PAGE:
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Jarome Iginla, Shane Doan could be in Olympic picture

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Jarome Iginla and Shane Doan, two 40-year-old forwards mulling continuing NHL careers, might have another option: the Canadian Olympic team in PyeongChang.

“Those are guys that we will definitely consider, guys that we will think a lot about,” Team Canada general manager Sean Burke said in a radio interview Tuesday after ex-Vancouver Canucks coach Willie Desjardins was named Canada’s Olympic head coach.

Hockey Canada CEO Tom Renney echoed Burke, with one key caveat.

“You cannot not look at [Iginla and Doan],” Renney said on TSN. “The bottom line is, though, everyone should be active from this point forward if they want consideration as an Olympic player. There’s no exceptions to that, quite honestly.”

Iginla and Doan, two multiple-time NHL All-Stars, are not currently active in that both players had contracts end after this past season and have not signed with another club.

They may retire from the NHL, which would make them available for international play this fall and, potentially, the Olympics in February. Players in the NHL next season will be ineligible for the Olympics as the league will not take an Olympic break for the first time since 1994.

Iginla, an Olympian in 2002, 2006 and 2010, split last season with the Colorado Avalanche and Los Angeles Kings.

Doan, a 2006 Olympian, spent the last 21 years with the Phoenix Coyotes franchise.

The GM Burke declined to speculate on if Canada would take Sidney Crosby to the Olympics if Crosby defied the NHL and insisted he wanted to go to PyeongChang anyway.

“That’s not even something that right now, as a staff, myself personally, we have even thought about or put any really time into,” Burke said. “Those things will play out, however they play out, we’ll deal with it at the time.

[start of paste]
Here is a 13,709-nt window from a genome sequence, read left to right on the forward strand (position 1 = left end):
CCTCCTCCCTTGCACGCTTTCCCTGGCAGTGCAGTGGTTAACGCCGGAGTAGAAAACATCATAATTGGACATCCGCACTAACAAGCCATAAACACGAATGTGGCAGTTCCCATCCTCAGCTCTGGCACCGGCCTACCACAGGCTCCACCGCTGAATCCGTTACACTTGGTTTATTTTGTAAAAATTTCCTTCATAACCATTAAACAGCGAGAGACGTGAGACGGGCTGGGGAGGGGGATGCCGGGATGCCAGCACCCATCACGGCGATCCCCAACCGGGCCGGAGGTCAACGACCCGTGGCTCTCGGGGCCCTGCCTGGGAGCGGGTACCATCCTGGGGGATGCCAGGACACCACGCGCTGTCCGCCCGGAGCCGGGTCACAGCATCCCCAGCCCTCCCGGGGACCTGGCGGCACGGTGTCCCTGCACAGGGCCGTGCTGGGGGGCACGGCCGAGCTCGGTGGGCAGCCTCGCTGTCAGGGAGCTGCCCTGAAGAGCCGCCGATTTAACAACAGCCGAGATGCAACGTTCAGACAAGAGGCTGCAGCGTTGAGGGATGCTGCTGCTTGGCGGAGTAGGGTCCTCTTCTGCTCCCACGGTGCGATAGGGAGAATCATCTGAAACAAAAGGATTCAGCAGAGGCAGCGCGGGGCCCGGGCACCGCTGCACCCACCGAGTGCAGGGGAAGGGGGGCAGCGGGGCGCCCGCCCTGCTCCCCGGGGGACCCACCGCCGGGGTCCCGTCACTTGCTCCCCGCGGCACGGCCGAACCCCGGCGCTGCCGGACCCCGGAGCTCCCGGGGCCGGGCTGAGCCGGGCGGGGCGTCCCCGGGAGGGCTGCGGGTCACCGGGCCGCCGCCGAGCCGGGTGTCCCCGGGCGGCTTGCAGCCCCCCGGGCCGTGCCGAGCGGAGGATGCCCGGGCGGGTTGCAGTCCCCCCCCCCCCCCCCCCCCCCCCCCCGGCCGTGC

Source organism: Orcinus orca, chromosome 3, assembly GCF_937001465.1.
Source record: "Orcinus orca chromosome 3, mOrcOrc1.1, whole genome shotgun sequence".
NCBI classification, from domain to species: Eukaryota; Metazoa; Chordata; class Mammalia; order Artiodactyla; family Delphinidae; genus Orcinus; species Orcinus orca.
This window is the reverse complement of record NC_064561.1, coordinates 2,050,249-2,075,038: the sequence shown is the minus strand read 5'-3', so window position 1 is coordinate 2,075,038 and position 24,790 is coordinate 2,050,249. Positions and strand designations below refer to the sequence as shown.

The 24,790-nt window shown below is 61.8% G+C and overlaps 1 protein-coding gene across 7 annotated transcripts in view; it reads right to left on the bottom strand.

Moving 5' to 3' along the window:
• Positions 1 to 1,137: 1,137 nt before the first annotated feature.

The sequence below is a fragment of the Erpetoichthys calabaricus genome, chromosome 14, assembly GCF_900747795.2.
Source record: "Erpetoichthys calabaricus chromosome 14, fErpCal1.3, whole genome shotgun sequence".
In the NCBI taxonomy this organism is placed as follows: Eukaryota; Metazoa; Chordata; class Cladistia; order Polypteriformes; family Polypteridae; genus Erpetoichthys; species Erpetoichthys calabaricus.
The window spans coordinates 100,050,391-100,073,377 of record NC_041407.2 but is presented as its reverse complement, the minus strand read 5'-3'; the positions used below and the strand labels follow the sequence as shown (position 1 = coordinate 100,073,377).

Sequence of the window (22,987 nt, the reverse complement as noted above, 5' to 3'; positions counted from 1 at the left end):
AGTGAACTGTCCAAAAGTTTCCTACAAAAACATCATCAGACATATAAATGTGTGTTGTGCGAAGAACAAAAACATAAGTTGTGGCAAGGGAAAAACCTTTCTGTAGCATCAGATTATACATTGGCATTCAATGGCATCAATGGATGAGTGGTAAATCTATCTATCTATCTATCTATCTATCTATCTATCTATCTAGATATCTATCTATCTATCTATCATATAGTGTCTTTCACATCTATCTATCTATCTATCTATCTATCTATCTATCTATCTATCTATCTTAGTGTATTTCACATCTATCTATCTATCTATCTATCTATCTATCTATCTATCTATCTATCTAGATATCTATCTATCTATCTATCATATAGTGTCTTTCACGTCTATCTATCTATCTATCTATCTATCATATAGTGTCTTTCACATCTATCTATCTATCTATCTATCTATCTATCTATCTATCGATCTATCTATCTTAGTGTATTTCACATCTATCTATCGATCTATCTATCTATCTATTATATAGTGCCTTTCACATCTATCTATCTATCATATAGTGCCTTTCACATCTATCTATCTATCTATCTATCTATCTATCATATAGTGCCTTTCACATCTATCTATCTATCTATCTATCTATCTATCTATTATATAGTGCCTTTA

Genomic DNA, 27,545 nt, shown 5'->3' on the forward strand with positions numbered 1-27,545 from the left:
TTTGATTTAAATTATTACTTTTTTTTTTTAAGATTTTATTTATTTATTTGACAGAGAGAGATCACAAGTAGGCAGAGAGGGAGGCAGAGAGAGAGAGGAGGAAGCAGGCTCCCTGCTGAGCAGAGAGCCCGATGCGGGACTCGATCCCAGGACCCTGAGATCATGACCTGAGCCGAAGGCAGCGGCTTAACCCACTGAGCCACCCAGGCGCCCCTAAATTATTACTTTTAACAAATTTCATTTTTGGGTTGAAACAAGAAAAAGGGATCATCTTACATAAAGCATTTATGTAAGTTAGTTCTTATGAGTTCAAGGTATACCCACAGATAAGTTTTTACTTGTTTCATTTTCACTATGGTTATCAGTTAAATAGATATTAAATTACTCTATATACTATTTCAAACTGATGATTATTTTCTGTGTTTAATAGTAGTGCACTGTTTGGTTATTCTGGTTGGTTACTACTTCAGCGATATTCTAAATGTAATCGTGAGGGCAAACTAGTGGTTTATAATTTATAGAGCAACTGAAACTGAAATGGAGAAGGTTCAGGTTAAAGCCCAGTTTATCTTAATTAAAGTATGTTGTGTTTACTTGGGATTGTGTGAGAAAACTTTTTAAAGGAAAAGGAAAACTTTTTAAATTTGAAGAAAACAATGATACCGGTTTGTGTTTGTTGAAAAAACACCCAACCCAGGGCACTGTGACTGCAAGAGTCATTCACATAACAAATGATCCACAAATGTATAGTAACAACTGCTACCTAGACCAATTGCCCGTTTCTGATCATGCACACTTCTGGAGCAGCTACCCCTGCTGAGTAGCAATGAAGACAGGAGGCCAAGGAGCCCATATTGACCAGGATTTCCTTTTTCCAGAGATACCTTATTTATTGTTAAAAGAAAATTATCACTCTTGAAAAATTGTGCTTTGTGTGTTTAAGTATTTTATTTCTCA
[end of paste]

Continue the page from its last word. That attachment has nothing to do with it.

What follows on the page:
As for now, Hockey Canada has a general idea from where the 25-man Olympic team will come.

“Most of our players will be guys that come from Europe, playing in the KHL … the odd AHL guy,” and, “there might be a guy in college,” Burke said.

Canada did name rosters for its first two pre-Olympic tournaments in Russia in August. Those teams are headlined by former NHL players Ben ScrivensCam BarkerMax TalbotDerek Roy and Mason Raymond, all of whom played or signed with European clubs in the last year.

MORE: NHL releases schedule with no Olympic break

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PyeongChang late night roundup

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It was a terrific ending for the Olympic curling tournament. The U.S. men’s team defied all odds by upsetting Sweden in the final 10-7. Buoyed by John Shuster’s double take out in the eighth end, the United States all but assured gold at 10-5 up.

On the night that the United States won its ninth gold medal during these Olympic Games, Finland won its first. Cross-country skier Livo Niskanen outpaced the rest of the 50 man field in the 17th kilometer. OAR skier Alexander Bolushnov gave him a fight in the final kilometers, but he too was eventually left behind.


Curling: USA wins first-ever curling gold 

The USA men’s curling team’s improbable Olympic run has concluded in glory. John Shuster’s squad looked like they were in control from the very onset of the match, forcing Sweden to make errors. The highlight of the match: Shuster’s final stone in the eighth end to put the USA well out of reach with a 10-5 lead.